There’s definitely a sentiment to approve a preliminary budget that gives TESD taxing flexibility up to the 6.6% increase.  In theory, residents can then weigh in on their preferences between tax increases and program cuts, and I believe that the administration at least is working hard to be transparent and to facilitate that.  The final budget and tax rates will be set in June.

 A final point, the Board claimed the ~6% annual compensation increases (and benefits packages) were negotiated based on assumptions that the revenues would cover the increases, but those assumptions were not explained.  Presumably a combination of development that increased the tax base (in our pretty much built-out township?) and tax rate increases?

*******************************************************************

Thank you Ray!

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TE School Board — Finance Committee Meeting Tonight (Remember 7.2% Tax Increase is Possible)

The 2010-11 Preliminary Budget will be discussed at tonight’s (Monday, December 14)  School Board Finance Committee Meeting, 7:30 PM, Tredyffrin/Easttown Administration Offices (TEAO) at 940 West Valley Road, Suite 1700, Wayne.  Here is the Finance Committee Meeting agenda.  One of the stated committee goals is to “study implications and impact of converting TE School District to a charter school district” — wonder what that means to the community?  I am hoping to receive details post-meeting from some of you who attend.  Please read these 2 earlier posts from last month, Looking for School Board Details and Tredyffrin Easttown School District – 7.2% Tax Increase Possible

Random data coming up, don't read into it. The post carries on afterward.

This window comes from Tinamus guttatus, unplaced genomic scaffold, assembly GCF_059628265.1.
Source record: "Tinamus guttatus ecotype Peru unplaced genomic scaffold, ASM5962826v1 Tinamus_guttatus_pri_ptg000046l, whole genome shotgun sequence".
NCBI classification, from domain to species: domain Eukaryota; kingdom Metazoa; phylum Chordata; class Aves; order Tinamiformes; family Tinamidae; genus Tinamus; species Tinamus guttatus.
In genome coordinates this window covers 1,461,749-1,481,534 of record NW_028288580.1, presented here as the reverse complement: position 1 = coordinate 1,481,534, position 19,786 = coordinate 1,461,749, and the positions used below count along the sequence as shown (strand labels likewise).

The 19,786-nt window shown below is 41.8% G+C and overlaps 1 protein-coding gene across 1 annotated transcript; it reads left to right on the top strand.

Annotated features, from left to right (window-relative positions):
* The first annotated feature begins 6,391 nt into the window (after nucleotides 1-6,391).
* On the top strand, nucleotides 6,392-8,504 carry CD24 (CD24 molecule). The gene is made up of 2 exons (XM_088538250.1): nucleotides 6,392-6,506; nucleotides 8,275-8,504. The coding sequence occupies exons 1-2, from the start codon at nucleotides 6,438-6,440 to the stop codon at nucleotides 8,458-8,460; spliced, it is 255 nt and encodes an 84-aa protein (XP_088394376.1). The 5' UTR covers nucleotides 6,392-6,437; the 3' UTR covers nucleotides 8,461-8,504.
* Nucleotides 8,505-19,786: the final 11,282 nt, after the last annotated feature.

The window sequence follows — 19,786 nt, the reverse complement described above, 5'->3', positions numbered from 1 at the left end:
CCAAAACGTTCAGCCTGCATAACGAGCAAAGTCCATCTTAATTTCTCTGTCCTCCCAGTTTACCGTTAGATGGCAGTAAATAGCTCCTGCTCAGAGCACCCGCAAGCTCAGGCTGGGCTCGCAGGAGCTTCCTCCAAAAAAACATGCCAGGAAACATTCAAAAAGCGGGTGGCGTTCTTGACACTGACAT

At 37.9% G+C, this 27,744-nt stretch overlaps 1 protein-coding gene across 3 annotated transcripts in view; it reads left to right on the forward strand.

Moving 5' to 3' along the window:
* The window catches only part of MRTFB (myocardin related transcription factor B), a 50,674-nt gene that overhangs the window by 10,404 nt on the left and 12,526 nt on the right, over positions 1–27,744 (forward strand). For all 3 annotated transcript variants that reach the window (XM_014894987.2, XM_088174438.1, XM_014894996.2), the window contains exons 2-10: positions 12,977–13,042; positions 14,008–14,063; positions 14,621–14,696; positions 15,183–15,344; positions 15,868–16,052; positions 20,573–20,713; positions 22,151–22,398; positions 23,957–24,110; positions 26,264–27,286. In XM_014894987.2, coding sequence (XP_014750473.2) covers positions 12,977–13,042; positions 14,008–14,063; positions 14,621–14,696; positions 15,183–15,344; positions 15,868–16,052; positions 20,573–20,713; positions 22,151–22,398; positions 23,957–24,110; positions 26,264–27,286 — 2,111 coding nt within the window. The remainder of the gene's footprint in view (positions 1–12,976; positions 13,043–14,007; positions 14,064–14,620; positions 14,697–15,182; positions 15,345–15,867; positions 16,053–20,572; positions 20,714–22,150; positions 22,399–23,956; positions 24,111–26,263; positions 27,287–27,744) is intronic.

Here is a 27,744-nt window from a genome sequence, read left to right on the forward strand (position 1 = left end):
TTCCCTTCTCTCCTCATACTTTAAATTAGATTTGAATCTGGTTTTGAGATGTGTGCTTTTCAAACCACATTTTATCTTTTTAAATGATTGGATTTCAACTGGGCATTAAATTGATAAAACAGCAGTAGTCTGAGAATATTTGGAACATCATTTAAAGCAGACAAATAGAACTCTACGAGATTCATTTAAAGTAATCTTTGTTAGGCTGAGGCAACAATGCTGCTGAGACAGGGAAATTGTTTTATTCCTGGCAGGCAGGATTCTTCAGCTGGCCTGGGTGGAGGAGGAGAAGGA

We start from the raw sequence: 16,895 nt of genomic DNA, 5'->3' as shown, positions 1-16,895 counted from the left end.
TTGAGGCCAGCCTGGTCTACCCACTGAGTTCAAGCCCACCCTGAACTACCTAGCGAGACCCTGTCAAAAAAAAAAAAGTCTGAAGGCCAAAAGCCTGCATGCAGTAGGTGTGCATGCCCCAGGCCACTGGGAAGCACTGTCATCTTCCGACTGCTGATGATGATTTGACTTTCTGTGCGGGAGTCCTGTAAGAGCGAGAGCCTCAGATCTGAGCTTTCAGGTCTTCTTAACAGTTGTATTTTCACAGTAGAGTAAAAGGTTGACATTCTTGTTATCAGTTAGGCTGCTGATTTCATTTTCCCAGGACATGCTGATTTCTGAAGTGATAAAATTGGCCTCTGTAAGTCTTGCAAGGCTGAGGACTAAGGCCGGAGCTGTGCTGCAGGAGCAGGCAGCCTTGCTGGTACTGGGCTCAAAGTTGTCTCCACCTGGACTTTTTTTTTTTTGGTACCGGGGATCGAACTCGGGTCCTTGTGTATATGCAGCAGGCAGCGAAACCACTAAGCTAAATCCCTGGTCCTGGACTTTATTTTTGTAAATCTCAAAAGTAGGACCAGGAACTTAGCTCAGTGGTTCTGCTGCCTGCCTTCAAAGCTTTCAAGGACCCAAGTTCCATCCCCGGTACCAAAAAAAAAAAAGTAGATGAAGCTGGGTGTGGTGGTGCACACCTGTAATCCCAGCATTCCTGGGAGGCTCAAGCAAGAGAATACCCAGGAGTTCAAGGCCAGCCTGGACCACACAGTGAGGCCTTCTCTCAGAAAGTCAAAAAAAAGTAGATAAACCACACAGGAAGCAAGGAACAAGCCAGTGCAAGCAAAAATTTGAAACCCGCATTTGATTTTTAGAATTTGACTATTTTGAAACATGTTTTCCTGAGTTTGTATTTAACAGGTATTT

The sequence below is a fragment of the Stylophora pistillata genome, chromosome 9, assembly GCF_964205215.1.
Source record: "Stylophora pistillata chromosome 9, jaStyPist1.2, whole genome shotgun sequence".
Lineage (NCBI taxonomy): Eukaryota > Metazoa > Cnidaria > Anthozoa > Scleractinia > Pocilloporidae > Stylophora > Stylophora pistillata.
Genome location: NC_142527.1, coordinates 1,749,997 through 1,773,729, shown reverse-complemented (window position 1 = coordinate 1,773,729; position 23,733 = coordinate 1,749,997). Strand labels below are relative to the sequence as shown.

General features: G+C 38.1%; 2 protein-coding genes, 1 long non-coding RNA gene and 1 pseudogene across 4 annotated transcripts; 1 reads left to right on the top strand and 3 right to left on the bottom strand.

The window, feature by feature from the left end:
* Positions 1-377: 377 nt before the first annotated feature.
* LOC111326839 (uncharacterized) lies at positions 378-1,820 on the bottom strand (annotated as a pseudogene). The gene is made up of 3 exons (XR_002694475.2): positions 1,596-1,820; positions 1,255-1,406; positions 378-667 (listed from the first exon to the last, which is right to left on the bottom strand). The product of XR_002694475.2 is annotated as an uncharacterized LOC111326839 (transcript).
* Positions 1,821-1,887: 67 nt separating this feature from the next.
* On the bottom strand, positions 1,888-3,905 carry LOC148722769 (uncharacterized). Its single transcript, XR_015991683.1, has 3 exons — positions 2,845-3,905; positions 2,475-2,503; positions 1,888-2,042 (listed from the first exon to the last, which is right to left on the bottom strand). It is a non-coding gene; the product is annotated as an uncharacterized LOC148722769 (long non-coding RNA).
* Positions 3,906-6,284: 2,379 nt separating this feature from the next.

I’ll be curious if there is any mention of the PA Teachers Pension Fund — see following article:

Friday, December 11, 2009

  PA Teachers’ Pension Fund Wants Billions More from Taxpayers

The Pennsylvania Public School Employees’ Retirement Fund said today its “plan net assets” used for calculating future pension subsidies shrank to $43 billion at June 30, from $63 billion a year ago.

As a result, PSERS is calling for an 8.22% payroll surcharge on all school payrolls in 2010-11, to be financed by state taxpayers and local property taxpayers, up from this year’s 4.78% levy. Put another way, PSERS wants $1.1 billion next year, up from $617 Million this year, to supplement investment profits and payroll deductions taken from school workers’ checks, so it can pay around $5 billion in annual pensions to retired school workers and administrators.

That’s going to mean either local property tax increases, plus more money from the state’s pinched revenues; or some quick legislating to postpone the problem once again.

PSERS also says the surcharge should go up to 29% of payroll, or more than $4 billion, in 2012-13.

To read more from PSER, click here